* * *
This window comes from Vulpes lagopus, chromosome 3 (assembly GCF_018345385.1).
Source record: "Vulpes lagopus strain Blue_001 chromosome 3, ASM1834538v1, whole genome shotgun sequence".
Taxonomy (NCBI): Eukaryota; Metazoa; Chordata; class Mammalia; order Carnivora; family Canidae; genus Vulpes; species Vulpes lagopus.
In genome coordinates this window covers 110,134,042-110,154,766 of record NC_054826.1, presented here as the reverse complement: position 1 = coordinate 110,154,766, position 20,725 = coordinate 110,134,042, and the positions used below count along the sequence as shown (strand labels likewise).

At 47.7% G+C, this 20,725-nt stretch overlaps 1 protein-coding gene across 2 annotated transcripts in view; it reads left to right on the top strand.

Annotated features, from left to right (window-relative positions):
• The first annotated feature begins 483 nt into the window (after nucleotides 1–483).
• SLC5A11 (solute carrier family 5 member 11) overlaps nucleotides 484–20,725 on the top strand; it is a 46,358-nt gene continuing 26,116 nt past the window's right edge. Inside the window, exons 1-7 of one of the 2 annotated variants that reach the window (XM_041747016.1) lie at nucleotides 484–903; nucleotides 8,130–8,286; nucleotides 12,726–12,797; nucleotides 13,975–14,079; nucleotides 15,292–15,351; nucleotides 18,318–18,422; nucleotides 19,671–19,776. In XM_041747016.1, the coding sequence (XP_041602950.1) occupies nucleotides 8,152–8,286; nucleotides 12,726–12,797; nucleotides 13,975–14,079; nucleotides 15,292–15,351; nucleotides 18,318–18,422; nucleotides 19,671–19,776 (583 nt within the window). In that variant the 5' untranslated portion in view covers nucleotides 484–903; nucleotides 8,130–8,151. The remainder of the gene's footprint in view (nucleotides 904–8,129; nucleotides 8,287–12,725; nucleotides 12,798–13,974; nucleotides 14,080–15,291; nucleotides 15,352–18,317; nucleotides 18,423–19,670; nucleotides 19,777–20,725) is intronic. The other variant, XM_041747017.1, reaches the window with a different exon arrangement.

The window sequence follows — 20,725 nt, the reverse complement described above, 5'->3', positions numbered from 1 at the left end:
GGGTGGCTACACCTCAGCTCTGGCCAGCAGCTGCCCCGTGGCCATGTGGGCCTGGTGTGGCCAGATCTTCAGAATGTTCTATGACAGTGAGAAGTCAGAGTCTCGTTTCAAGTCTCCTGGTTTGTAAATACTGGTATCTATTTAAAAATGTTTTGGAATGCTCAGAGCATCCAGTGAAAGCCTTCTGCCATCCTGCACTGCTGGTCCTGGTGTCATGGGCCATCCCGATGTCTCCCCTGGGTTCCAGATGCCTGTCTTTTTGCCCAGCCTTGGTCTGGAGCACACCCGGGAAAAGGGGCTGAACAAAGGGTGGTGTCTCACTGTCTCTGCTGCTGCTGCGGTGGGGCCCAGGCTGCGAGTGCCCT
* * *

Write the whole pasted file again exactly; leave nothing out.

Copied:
This window comes from Vulpes lagopus, chromosome 3 (assembly GCF_018345385.1).
Source record: "Vulpes lagopus strain Blue_001 chromosome 3, ASM1834538v1, whole genome shotgun sequence".
Taxonomy (NCBI): Eukaryota; Metazoa; Chordata; class Mammalia; order Carnivora; family Canidae; genus Vulpes; species Vulpes lagopus.
In genome coordinates this window covers 110,134,042-110,154,766 of record NC_054826.1, presented here as the reverse complement: position 1 = coordinate 110,154,766, position 20,725 = coordinate 110,134,042, and the positions used below count along the sequence as shown (strand labels likewise).

At 47.7% G+C, this 20,725-nt stretch overlaps 1 protein-coding gene across 2 annotated transcripts in view; it reads left to right on the top strand.

Annotated features, from left to right (window-relative positions):
• The first annotated feature begins 483 nt into the window (after nucleotides 1–483).
• SLC5A11 (solute carrier family 5 member 11) overlaps nucleotides 484–20,725 on the top strand; it is a 46,358-nt gene continuing 26,116 nt past the window's right edge. Inside the window, exons 1-7 of one of the 2 annotated variants that reach the window (XM_041747016.1) lie at nucleotides 484–903; nucleotides 8,130–8,286; nucleotides 12,726–12,797; nucleotides 13,975–14,079; nucleotides 15,292–15,351; nucleotides 18,318–18,422; nucleotides 19,671–19,776. In XM_041747016.1, the coding sequence (XP_041602950.1) occupies nucleotides 8,152–8,286; nucleotides 12,726–12,797; nucleotides 13,975–14,079; nucleotides 15,292–15,351; nucleotides 18,318–18,422; nucleotides 19,671–19,776 (583 nt within the window). In that variant the 5' untranslated portion in view covers nucleotides 484–903; nucleotides 8,130–8,151. The remainder of the gene's footprint in view (nucleotides 904–8,129; nucleotides 8,287–12,725; nucleotides 12,798–13,974; nucleotides 14,080–15,291; nucleotides 15,352–18,317; nucleotides 18,423–19,670; nucleotides 19,777–20,725) is intronic. The other variant, XM_041747017.1, reaches the window with a different exon arrangement.

The window sequence follows — 20,725 nt, the reverse complement described above, 5'->3', positions numbered from 1 at the left end:
GGGTGGCTACACCTCAGCTCTGGCCAGCAGCTGCCCCGTGGCCATGTGGGCCTGGTGTGGCCAGATCTTCAGAATGTTCTATGACAGTGAGAAGTCAGAGTCTCGTTTCAAGTCTCCTGGTTTGTAAATACTGGTATCTATTTAAAAATGTTTTGGAATGCTCAGAGCATCCAGTGAAAGCCTTCTGCCATCCTGCACTGCTGGTCCTGGTGTCATGGGCCATCCCGATGTCTCCCCTGGGTTCCAGATGCCTGTCTTTTTGCCCAGCCTTGGTCTGGAGCACACCCGGGAAAAGGGGCTGAACAAAGGGTGGTGTCTCACTGTCTCTGCTGCTGCTGCGGTGGGGCCCAGGCTGCGAGTGCCCT